Folks who joke about a zombie apocalypse may not be giggling much these days. Their entertainment pastime of creating robotic undead folks walking around is beginning to show signs of life:
- Weather forecasts use complex algorithms to predict hyper-local weather patterns.
- Health monitoring applications, such as the FitBit, use artificial intelligence (AI) to motivate wearers to get healthy.
- Computers write many of the business and sports articles published online.
- Uber is experimenting with self-driving rides for commuters.
- Siri and Alexa are the names of Americans’ new best friends.
Applications for chatbots alone promise endless applications, the tech gurus assure us. So it’s perhaps not so surprising that 62 percent of companies anticipated using some form of artificial intelligence by 2018, according to a study by Salary.com, with Gartner predicting that by 2020, AI will eliminate 1.8 million jobs as technology streamlines manual processes, improves workflows and reduces mistakes.
62% of companies anticipated using some form of artificial intelligence by 2018, according to @Salary study Click To Tweet
The World Economic Forum’s pronouncement is even more dire. The WEF believes that this fourth industrial revolution will lead to a net loss of more than 5 million jobs in 15 major developed and emerging economies by 2020. These countries include Australia, China, France, Germany, India, Italy, Japan, the UK and the United States.
And that’s exactly why savvy leaders are laughing all the way to the bank.
Don’t compete. Leverage!
You see, Gartner also reports that AI will create 2.3 million new jobs as new industries and human skills develop around artificial intelligence. So in the long run, human beings are staring down a significant net gain, as long as they understand exactly how to pivot.
“What is more likely to happen is the work will change. The employee’s role will shift from performing transactional functions to more strategy, planning and goal delivery using AI as an assist or enabler for the employee to perform at a higher level,” says Marialane Schultz, CEO of IOCI.Performing transactional functions will shift to more strategic planning and goal delivery using #AI as an enabler for an employee to perform at a higher level,” says @IOCILeadership Click To Tweet
In other words, leave machine learning to perform those repetitive tasks. Your job is to embrace judgment and decision-making. Currently, workers are spending only 44 percent of their workday on these elements, so there’s plenty of room for improvement.
“The new smart will be determined not by what or how you know but by the quality of your thinking, listening, relating, collaborating and learning. Quantity is replaced by quality,” says Ed Hess, a professor at the University of Virginia’s Darden Graduate School of Business.
And it’s not like AI is a new colleague. The technology has been around since it was born in a Dartmouth College basement in 1956. And it certainly wasn’t a scary platform to Bank of America leaders, who relied on AI data to determine that they should overlap breaks for their call center workers, and as a result, enjoyed a 23 percent increase in their performance.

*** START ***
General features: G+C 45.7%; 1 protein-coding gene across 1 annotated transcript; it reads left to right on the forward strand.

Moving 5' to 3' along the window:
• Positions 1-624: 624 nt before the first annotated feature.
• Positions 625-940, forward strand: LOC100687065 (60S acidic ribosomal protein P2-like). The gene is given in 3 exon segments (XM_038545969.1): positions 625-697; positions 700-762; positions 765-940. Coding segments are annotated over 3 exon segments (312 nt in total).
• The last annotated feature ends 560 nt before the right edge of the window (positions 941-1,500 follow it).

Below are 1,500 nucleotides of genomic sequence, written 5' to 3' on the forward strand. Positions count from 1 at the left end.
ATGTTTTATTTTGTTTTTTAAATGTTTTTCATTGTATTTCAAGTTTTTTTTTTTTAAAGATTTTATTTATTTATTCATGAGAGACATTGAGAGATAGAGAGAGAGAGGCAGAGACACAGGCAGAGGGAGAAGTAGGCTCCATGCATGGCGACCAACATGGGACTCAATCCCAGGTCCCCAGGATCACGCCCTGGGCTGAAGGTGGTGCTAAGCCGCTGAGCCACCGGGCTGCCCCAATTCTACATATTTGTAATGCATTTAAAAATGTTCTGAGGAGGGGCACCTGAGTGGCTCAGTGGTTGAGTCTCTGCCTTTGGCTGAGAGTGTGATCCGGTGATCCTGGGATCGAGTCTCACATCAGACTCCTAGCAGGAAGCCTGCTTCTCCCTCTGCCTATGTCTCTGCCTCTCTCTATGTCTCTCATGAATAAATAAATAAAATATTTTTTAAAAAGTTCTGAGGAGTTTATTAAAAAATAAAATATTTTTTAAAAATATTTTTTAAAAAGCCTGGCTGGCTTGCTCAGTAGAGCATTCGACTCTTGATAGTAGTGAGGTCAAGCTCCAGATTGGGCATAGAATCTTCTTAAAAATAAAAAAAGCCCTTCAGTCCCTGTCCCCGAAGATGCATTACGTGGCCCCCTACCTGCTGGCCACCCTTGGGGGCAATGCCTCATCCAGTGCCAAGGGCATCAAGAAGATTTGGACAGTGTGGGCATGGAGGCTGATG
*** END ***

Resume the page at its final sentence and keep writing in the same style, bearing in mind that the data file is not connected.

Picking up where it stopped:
See, that wasn’t so bad now, was it?
Perhaps the first wave of AI to actively support at your company would be performance-monitoring technology. As leaders, this will allow you to focus on what your staff needs to focus on next rather than handing you a snapshot of who they were six, eight, 10 months ago. It’s easier to be encouraging in a guide role as opposed to a punishment or corrections position. It’s also more palatable to most leaders to polish their support skills as opposed to the ones that deal with conflict.
All that said, IOCI’s Schultz believes leaders can benefit from adopting an AI mindset and urges them to begin focusing on these specifics:
- Develop stronger strategic abilities to learn how to blend humans, people augmented by intelligent automation and autonomous systems.
- Adapt to a flexible team-oriented approach to drive business outcomes though networks of teams versus traditional reliance on hierarchal approaches.
- Polish creative skills to adapt to leading in the era of AI and to be more competitive.
- Rely more than ever on emotional intelligence skills, which must be strongly expressed in their ability to show empathy.
- Start thinking about acquiring AI talent now to prepare, especially given the big technology players like Google, Facebook and Uber are already scooping up available talent, which is likely to result in scarce AI resources and an all out talent war.
Make this next revolution a true step forward in your career
As a reward, leaders who see AI as an asset and not an enemy will quickly notice that they have more flexible time in their day to pursue a good work-life balance, too. Healthy mental habits can make this next revolution a true step forward for careers everywhere.
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